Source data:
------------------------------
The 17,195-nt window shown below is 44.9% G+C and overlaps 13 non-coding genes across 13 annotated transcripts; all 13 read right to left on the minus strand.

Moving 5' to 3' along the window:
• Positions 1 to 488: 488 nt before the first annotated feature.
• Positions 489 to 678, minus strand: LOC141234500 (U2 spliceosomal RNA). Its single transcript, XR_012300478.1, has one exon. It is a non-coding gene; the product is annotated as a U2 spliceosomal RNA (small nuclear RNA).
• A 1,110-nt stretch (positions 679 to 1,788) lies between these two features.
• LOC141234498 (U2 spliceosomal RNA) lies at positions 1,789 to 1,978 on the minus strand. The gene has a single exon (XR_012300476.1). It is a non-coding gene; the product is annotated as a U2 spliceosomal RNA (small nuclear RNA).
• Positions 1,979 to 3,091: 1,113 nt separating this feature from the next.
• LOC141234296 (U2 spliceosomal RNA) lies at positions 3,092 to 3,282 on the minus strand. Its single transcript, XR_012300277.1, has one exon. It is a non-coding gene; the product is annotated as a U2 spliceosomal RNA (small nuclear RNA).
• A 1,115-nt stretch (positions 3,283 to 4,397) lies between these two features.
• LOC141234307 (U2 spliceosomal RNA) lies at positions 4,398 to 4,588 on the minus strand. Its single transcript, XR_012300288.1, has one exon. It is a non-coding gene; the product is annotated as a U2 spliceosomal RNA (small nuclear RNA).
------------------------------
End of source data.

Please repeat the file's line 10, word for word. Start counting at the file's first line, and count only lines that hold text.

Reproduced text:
• LOC141234307 (U2 spliceosomal RNA) lies at positions 4,398 to 4,588 on the minus strand. Its single transcript, XR_012300288.1, has one exon. It is a non-coding gene; the product is annotated as a U2 spliceosomal RNA (small nuclear RNA).